On a recent trip to Boston, I took the time to visit the Isabella Stewart Gardner Museum. One of my interests is art crime — not in committing it, but the stories are fascinating — so I knew of the museum as the scene of the largest unsolved art heist in history.
In the early morning hours of 18 March 1990, a pair of thieves, disguised as Boston Police officers, talked their way into the Museum. They stayed for about an hour and a half, then made off with 13 works of art with an estimated value of more than $500 million. Twenty-eight years later, and despite a $10 million reward (doubled in 2017 from the original $5 million), the paintings have never been recovered. Today, empty frames hang in their place.
There is a special appeal to personal collections, not least for what they reveal of the owner, and Isabella Stewart Gardner was an undeniably daring and unconventional woman.
Born in New York to a well-to-do family, Isabella Stewart studied at a private school for American girls in Paris. After a trip to Italy, she said that if she ever had the means, she would have a museum where her treasures would be exhibited. Time spent abroad had awakened her passion for art; later travels nurtured that passion and allowed her to grow her collection.
One of her classmates in Paris was Julia Gardner, who introduced Isabella to her brother, Jack. They married in 1860, a few days short of her 20th birthday, and settled in Boston, in a house on Beacon Street that was a wedding gift from her father. They remained there until Jack’s death.
The Gardners had a son, Jackie, who died of pneumonia as a toddler. That loss was followed soon after by the death of her sister-in-law and good friend. In an effort to help Isabella overcome her depression, Jack took her on the first of many trips they would make together — to Europe, the Middle East, and to Asia. Isabella thrived on travel, and she recorded her visits in her journals.
When not traveling, she immersed herself in the intellectual and cultural life of Boston. Although she came from a privileged background, Isabella never felt completely at home with Boston’s aristocracy, but found kindred spirits among the artists, writers, and musicians who were her frequent guests. At the encouragement of Charles Elliot Norton, Harvard’s first professor of art history, she began collecting rare books and manuscripts.
Before long, Isabella and Jack realized their house was not large enough to house their expanding collections, and so the plan to build a museum was born. Isabella had inherited $1.75 million upon the death of her father — a fortune in those days — which went toward the purchase of art and the construction of the museum. Sadly, Jack died before the plans could be completed, so Isabella proceeded on her own.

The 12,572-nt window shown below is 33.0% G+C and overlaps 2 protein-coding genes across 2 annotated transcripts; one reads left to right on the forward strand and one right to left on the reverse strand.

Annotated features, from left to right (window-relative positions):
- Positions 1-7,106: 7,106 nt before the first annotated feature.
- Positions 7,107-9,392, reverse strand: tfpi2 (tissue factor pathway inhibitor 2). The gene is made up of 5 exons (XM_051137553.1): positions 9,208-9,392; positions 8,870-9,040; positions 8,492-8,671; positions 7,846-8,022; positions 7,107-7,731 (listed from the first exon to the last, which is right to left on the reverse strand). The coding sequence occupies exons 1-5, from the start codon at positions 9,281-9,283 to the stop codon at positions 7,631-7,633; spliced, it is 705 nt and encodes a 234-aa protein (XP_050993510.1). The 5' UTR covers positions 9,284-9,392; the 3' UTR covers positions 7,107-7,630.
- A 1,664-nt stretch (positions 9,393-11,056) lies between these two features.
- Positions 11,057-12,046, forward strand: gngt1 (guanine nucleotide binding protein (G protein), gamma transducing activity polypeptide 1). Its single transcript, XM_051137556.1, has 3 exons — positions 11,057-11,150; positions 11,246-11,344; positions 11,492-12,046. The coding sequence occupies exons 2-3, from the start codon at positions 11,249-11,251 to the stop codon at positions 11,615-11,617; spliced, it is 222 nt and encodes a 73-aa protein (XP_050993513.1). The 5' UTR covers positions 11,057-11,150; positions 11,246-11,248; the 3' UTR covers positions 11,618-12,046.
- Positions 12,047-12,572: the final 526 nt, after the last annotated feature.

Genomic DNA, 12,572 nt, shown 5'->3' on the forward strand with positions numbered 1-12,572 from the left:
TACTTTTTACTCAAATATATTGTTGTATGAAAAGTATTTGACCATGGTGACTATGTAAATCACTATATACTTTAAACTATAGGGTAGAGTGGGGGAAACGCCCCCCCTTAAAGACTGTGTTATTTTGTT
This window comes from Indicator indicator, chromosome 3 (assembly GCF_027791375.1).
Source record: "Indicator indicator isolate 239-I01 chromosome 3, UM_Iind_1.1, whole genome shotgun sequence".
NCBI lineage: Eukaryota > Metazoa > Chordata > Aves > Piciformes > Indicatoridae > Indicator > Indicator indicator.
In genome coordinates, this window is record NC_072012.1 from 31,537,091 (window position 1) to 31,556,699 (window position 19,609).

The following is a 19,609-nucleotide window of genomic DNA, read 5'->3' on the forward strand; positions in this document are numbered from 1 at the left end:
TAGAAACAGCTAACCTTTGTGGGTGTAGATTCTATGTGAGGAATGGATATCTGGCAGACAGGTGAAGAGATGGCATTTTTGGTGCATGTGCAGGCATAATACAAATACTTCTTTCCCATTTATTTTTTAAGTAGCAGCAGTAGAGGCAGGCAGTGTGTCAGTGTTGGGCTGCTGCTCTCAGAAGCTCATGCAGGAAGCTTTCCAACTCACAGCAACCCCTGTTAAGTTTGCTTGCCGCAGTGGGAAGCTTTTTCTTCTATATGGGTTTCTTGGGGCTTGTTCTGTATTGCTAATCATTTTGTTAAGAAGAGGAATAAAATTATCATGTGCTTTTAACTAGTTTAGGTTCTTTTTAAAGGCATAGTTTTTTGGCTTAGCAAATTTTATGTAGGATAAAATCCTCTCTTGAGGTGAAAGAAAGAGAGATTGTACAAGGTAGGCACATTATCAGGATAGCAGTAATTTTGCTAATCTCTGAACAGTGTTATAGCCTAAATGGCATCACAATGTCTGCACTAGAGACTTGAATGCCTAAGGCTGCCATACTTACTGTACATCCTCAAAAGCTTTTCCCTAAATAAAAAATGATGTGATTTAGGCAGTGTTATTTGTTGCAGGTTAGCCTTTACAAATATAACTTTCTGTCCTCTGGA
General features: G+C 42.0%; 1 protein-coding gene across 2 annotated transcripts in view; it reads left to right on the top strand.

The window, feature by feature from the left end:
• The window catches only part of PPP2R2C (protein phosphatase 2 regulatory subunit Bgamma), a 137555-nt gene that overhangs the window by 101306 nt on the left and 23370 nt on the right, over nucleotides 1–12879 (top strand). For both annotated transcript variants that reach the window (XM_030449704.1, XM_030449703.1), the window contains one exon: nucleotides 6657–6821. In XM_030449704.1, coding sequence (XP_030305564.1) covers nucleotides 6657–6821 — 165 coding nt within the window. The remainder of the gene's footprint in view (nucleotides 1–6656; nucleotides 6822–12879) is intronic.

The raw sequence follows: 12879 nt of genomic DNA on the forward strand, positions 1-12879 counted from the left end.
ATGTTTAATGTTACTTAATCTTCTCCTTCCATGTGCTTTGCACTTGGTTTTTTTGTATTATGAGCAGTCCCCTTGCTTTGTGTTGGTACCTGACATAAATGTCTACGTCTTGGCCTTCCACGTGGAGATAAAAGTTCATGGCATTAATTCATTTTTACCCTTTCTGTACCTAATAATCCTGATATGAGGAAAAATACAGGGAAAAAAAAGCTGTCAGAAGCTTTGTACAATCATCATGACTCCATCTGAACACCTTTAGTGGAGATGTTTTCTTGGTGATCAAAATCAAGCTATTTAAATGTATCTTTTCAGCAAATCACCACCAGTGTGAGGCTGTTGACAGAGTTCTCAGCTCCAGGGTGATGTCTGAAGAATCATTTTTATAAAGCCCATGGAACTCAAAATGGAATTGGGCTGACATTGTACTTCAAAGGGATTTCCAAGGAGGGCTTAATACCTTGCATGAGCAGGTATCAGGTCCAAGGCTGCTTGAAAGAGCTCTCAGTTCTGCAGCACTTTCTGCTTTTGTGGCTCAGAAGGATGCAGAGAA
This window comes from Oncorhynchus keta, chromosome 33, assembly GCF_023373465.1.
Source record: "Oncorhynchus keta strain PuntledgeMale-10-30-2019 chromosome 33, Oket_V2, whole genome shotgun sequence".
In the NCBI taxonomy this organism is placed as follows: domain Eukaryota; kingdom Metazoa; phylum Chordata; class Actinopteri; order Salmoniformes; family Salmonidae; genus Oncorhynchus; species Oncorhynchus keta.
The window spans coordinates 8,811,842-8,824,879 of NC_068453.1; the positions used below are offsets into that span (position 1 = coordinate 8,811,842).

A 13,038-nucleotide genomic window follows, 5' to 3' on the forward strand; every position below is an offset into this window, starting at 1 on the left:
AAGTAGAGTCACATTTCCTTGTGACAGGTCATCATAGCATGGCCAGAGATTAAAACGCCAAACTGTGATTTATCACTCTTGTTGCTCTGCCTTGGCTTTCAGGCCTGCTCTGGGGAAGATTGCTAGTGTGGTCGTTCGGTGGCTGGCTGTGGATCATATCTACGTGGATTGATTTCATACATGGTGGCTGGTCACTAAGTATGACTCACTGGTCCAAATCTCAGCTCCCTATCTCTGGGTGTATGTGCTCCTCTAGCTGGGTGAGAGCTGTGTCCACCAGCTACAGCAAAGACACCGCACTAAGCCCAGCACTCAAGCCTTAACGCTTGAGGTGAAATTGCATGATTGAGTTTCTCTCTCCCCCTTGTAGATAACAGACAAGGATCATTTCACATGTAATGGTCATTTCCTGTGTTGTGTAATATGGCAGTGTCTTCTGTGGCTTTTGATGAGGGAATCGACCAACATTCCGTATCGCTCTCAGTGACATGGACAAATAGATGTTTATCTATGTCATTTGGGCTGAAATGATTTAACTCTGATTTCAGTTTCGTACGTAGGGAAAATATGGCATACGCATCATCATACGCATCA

Contrary to popular belief, the building was not brought from Venice and reassembled on its present site. It was built from the ground up, incorporating architectural elements that had been collected by the Gardners during their travels. The architect was Willard Sears, but Isabella’s influence was profound. She was an exacting and challenging client who took a hands-on approach and wasn’t afraid to get her hands dirty, climbing on ladders to demonstrate what she wanted, or even taking up a hammer to distress a column that didn’t fit her vision.
Isabella’s cosmopolitan background is evident in the Italianate aesthetic of the house, drawing inspiration from Venetian palaces such as the Palazzo Barbaro on the Grand Canal, where Isabella and Jack often stayed during their voyages. It was a hub of expat cultural life in Venice, a gathering place for such luminaries as the painters John Singer Sargent and James McNeil Whistler. Another guest was the art historian Bernard Berenson, who would later help Isabella to navigate the market of Renaissance art.
Work on the building was completed in 1901, and Isabella moved into living quarters on the fourth floor. She devoted her time to the installation of her collections and continued to acquire works of art until the end of her life. After a lavish grand opening in January of 1903, the museum opened to the public a month later.
As with many buildings on the Continent, the interior of the house is more interesting than is obvious from the outside. The courtyard garden is a marvel, where elements from different periods and different cultures meet in harmony to create an island of serenity. A Roman mosaic is its centerpiece, while spectacular plantings change the color scheme with each season.
I couldn’t have chosen a better tine than April to visit. Outside, the weather was crisp; in the courtyard, dramatic cascades of vivid nasturtiums announced the promise of spring. It is an annual tradition begun by Isabella.
The vines are lovingly nurtured in an off-site greenhouse in Hingham and carefully transported to the museum, where the delicate process of hanging the vines from the balconies is undertaken by a team of horticulturists. Some vines have reached a length of 20 feet.
The display is one of the most anticipated events of the year at the museum — and one of the most ephemeral. While it takes months to cultivate the vines, they are in bloom for mere weeks. But don’t despair. If you miss the April spectacular, I’ve no doubt that the garden is beautiful in any season.
Isabella suffered a stroke in 1919, but she remained alert and continued to receive guests until her death five years later.
Isabella Stewart Gardner believed that the experience of beauty should be accessible to all, and she employed the means at her disposal to ensure that it be so. When she died in 1924, she left an endowment to operate the museum. Isabella’s youthful dream had become her legacy.
(Image sources: Wikimedia Commons (empty frames and exterior of house); Gardner museum (1888 portrait and newspaper clipping); Robin Lubbock/WBUR (nasturtiums); New England Historical Society (1922 portrait). All other images, Jane del Monte.)